Project description:Tetraploid johnsongrass [Sorghum halepense (L.) Pers.] is a sexually-compatible weedy relative of diploid sorghum [Sorghum bicolor (L.) Moench]. To determine the extent of interspecific hybridization between male sterile grain sorghum and johnsongrass and the ploidy of their progeny, cytoplasmic (CMS), genetic (GMS) and chemically induced male sterile lines of Tx623 and Tx631 were pollinated with johnsongrass pollen. At maturity 1% and 0.07% of the developing seeds of Tx623 and Tx631 respectively were recovered. Ninety-one percent of recovered hybrids were tetraploid and two percent were triploid, the tetraploids resulting from 2n gametes present in the sorghum female parent. Their formation appears to be genotype dependent as more tetraploids were recovered from Tx623 than Tx631. Because a tetraploid sorghum x johnsongrass hybrid has a balanced genome, they are male and female fertile providing opportunities for gene flow between the two species. Given the differences in 2n gamete formation among Tx623 and Tx631, seed parent selection may be one way of reducing the likelihood of gene flow. These studies were conducted in controlled and optimum conditions; the actual outcrossing rate in natural conditions is expected to be much lower. More studies are needed to assess the rates of hybridization, fitness, and fertility of the progeny under field conditions.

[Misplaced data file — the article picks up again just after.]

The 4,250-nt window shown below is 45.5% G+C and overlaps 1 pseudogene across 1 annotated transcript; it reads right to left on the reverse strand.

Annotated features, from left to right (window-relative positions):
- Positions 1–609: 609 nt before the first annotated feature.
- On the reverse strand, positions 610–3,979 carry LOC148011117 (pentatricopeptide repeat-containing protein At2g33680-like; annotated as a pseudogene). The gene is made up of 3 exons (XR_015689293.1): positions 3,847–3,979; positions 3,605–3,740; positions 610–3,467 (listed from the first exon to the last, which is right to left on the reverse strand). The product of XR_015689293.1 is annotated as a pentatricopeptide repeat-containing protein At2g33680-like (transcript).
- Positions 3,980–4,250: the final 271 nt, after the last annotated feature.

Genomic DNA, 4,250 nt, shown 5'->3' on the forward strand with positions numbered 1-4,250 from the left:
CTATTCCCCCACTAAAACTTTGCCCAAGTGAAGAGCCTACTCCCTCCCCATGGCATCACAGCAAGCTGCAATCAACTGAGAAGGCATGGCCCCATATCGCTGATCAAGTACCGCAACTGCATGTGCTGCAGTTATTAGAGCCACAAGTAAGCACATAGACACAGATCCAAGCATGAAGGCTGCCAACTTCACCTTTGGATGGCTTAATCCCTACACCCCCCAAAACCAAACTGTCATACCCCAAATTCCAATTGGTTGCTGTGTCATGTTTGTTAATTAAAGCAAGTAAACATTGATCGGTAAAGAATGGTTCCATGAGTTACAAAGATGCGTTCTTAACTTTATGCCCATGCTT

Project description:While rhizome formation is intimately associated with perennialism and the derived benefit of sustainability, the introduction of this trait into temperate-zone adapted Sorghum cultivars requires precise knowledge of the genetics conditioning this trait in order to minimize the risk of weediness (e.g., Johnsongrass, S. halepense) while maximizing the productivity of perennial sorghum. As an incremental step towards dissecting the genetics of perennialism, a segregating F4 heterogeneous inbred family derived from a cross between S. bicolor and S. propinquum was phenotyped in both field and greenhouse environments for traits related to over-wintering and rhizome formation. An unseasonably cold winter in 2011 provided high selection pressure, and hence 74.8 % of the population did not survive. This severe selection pressure for cold tolerance allowed the resolution of two previously unidentified over-wintering quantitative trait locus (QTL) and more powerful correlation models than previously reported. Conflicting with previous reports, a maximum of 33 % of over-wintering variation could be explained by above-ground shoot formation from rhizomes; however, every over-wintering plant exhibited rhizome growth. Thus, while rhizome formation is required for over-wintering, other factors also determine survival in this interspecific population. The fine mapping of a previously reported rhizome QTL on sorghum chromosome SBI-01 was conducted by targeting this genomic region with additional simple sequence repeat markers. Fine mapping reduced the 2-LOD rhizome QTL interval from ~59 to ~14.5 Mb, which represents a 75 % reduction in physical distance and a 53 % reduction in the number of putative genes in the locus. ELECTRONIC SUPPLEMENTARY MATERIAL: The online version of this article (doi:10.1007/s11032-012-9778-8) contains supplementary material, which is available to authorized users.